A magnet can pick up iron, nickel, and cobalt using its strongest parts at the ends--the poles. With your class, you can make a temporary magnet using an iron nail and insulated wire. This is called an electromagnet. Below is a lesson plan to guide you as you teach the content and conduct the activity. I’ve provided a worksheet (pdf file) that offers a set of directions for your students to follow as they work in groups. The observations contain a T chart and a bar graph integrating math and science.
Students will be able to: create an electromagnet.
Teacher will hold up a large circular magnet with objects attracted around it. Teacher will show class and identify each item as they are pulled off. Teacher will hold up other items, such as: an AA battery; a safety pin; a nickle; a charm; a nail; a hook; a screw; an earning; a straight pin; and a paper clip.
Teacher asks, as s/he holds up new objects (such as a key, another safety pin, a D cell battery, a crayon, chalk), “By a show of hands, how many of you think this object will be attracted?” After a reinforcement of the fact that magnets only attract the metals iron, nickel, and cobalt, the teacher will test other objects that are on the teacher (jewelry) or that a student owns and wants to test.
Presentation of Content
Have students read vocabulary and instruct class to copy the words into their science notebooks.
Magnet - Attracts objects made of iron, nickel, and cobalt metal. It is strongest at its ends, called poles (north and south).
Electromagnet - A temporary magnet made with an iron nail and insulated wire. It can be turned on and off.
As students are copying, the teacher will inform them that their experiment worksheet is being passed out to each member of the group.
Observe and listen as the teacher refers children to the worksheet entitled “Electromagnet Experiment” and to the diagram on the board (redraw the diagram from the worksheet).
Observe and listen as teacher identifies the materials on each table’s tray: D cell battery; battery holder; [optional-battery holder; 2 battery clips or tape can be used to hold wire in place]; iron nail; cup filled with paper clips (materials can be purchased from local hardware store or from a science education company, such as Delta Education). Have students read directions as teacher demonstrates in front of the classroom:
- Place battery in the battery holder
- Put the battery clips in the battery holder with the silver clip part facing outward.
- Attach the stripped copper end of the insulated wire to the battery clip by pushing in the silver clip and holding it. Then slide the wire through.
- Wrap the insulated wire around the nail seven times. Attach the other end of the stripped wire to the other battery clip.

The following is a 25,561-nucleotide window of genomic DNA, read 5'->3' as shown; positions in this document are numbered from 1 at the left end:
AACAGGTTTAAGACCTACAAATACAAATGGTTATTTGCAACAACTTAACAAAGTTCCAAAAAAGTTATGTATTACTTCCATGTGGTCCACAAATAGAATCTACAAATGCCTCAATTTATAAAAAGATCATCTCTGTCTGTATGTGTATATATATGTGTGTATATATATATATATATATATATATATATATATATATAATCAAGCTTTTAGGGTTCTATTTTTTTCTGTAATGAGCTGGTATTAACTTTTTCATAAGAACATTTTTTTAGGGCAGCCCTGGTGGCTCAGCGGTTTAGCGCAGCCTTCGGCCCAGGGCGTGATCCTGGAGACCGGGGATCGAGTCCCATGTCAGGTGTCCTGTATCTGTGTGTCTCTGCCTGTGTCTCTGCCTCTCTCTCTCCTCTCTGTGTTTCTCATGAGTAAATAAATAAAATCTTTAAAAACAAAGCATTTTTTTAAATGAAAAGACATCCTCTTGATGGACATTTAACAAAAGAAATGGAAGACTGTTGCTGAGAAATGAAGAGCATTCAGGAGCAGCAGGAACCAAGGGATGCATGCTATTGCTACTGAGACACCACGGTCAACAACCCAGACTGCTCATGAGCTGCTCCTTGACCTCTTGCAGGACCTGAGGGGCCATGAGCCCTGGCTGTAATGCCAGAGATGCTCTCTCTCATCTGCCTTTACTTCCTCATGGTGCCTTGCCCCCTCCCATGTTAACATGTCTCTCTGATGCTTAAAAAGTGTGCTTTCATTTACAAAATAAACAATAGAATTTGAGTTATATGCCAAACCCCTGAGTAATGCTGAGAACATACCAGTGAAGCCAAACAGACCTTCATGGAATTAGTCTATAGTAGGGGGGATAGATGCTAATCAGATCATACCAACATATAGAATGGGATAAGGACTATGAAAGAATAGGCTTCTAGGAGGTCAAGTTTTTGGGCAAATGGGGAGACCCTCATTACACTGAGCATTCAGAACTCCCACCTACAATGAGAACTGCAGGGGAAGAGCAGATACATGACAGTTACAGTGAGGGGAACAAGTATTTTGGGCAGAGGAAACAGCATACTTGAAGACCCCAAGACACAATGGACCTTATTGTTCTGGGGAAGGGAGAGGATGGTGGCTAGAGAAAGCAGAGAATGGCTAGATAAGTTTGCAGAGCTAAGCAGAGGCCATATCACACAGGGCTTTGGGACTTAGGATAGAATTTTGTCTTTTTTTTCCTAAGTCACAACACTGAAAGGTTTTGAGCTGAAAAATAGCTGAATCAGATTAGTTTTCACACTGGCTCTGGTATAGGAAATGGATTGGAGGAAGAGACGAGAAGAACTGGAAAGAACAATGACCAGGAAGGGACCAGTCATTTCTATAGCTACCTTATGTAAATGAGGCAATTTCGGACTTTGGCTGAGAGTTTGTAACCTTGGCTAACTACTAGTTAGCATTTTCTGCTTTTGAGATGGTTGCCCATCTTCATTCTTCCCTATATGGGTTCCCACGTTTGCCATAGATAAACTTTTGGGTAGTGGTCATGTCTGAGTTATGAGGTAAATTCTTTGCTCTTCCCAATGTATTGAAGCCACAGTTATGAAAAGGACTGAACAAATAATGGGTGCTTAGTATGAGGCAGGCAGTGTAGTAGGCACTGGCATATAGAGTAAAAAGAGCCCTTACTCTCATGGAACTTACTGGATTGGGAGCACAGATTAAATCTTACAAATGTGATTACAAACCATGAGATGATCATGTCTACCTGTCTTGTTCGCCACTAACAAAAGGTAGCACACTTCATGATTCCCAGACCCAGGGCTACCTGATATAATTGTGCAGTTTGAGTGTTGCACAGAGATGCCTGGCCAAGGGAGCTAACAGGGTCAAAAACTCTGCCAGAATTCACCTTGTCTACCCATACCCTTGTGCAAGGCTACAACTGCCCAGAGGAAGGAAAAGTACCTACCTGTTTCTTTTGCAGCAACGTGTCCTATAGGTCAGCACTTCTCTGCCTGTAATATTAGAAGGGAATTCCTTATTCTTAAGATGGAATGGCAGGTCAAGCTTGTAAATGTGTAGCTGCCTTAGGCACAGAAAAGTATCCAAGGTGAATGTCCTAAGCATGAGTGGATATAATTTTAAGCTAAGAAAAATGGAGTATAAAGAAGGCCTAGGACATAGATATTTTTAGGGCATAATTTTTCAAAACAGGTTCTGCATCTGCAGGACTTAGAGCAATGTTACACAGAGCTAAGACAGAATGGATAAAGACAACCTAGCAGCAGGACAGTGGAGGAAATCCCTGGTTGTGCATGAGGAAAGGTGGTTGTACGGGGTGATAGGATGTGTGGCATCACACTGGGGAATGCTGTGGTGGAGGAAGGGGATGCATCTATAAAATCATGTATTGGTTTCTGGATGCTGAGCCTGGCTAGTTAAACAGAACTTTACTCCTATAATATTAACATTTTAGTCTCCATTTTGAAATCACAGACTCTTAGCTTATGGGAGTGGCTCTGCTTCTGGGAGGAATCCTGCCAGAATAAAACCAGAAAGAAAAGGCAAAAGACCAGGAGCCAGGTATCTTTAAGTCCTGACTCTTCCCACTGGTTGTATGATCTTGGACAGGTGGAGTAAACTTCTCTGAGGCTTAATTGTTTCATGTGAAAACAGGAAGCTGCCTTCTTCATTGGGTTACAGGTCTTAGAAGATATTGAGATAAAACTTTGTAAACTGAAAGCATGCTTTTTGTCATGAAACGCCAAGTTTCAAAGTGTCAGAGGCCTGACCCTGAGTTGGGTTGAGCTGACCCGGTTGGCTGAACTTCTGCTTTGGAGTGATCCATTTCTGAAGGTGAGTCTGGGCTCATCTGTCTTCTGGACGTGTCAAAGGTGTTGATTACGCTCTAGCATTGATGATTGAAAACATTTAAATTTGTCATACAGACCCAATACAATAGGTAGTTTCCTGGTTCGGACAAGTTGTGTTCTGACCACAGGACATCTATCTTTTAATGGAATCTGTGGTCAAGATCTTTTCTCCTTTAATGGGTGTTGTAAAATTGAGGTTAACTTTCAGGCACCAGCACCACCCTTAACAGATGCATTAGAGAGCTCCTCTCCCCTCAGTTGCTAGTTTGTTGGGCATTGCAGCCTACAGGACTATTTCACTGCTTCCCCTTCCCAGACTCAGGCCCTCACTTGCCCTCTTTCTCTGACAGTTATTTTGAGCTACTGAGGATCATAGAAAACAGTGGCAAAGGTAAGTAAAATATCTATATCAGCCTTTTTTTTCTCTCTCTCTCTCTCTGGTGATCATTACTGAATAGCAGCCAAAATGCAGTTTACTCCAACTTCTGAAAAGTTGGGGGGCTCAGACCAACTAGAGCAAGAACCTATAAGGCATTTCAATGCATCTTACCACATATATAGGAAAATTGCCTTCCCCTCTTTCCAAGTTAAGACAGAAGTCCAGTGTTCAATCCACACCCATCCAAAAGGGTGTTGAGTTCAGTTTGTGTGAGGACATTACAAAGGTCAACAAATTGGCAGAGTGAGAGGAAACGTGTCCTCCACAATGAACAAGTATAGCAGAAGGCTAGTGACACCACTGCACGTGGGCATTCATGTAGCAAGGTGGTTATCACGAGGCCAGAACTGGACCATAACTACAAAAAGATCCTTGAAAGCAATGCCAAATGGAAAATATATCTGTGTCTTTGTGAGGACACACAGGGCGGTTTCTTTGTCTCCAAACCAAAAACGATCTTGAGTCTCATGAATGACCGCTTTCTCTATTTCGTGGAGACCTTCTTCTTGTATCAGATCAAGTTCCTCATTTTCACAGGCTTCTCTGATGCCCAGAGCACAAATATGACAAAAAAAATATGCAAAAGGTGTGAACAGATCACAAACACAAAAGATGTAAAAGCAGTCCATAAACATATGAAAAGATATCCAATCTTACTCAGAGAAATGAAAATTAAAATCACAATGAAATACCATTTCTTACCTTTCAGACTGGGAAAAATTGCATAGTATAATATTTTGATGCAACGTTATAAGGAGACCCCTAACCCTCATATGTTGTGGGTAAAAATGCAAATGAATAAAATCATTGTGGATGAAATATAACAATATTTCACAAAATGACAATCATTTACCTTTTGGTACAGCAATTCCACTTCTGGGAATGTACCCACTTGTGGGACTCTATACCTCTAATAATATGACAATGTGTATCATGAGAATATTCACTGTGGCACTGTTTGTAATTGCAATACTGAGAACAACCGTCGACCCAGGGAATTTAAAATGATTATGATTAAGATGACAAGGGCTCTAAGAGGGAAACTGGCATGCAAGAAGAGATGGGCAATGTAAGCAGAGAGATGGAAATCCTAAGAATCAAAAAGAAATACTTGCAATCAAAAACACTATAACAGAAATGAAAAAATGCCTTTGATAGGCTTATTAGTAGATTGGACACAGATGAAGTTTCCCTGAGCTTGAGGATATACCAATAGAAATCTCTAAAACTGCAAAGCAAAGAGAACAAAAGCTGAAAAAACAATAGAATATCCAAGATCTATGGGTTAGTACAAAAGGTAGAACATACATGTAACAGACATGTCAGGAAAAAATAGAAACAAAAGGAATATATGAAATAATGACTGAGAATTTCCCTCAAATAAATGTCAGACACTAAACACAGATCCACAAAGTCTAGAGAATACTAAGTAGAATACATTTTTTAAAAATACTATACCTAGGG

- You just made an electromagnet! Now, let’s see how strong it is by trying to attract paper clips to it. Write down the number of paper clips you attract in the right column. (Point to board.) Just try one paper clip. If your electromagnet is not able to pick it up, write the number 0 in the second column and move on to the next set of wire wraps.
- Repeat steps 4 and 5 for the remaining wire wraps- 14/ 21/ 28/ 35/ 42.
- You then take off one end of the wire from the battery clip and wrap the wire around seven more times and reattach the wire to the clip. Now try to pick up a paper clip. Once you’re able to pick up a paper clip, then try and pick up more than one by attaching them together first.
*Ask class if there are any questions on how to do the experiment or for the set up of the circuit.
The teacher will choose two material monitors to hand out one tray to each table. Inform class that they will work with the person next to them and arrange the class accordingly for anyone sitting by themselves. Teacher circulates the room to see that everyone understands and writes down their observations appropriately.
When the majority of the class is finished, the teacher will go over the number of attracted paper clips for each wire coil by asking for a show of hands for how many paper clips they picked up when their number is called.
Ask class the following questions to note understanding of the performed experiment (use a guide for the conclusion section of the worksheet).
- “How can you turn an object that is attracted to a magnet into an actual magnet?”
- “What was happening to the number of attracted paper clips as the number of wire wraps was increasing?”
- “What do you think would happen if I told you to create one electromagnet using two batteries?”
Questions or comments? E-mail me.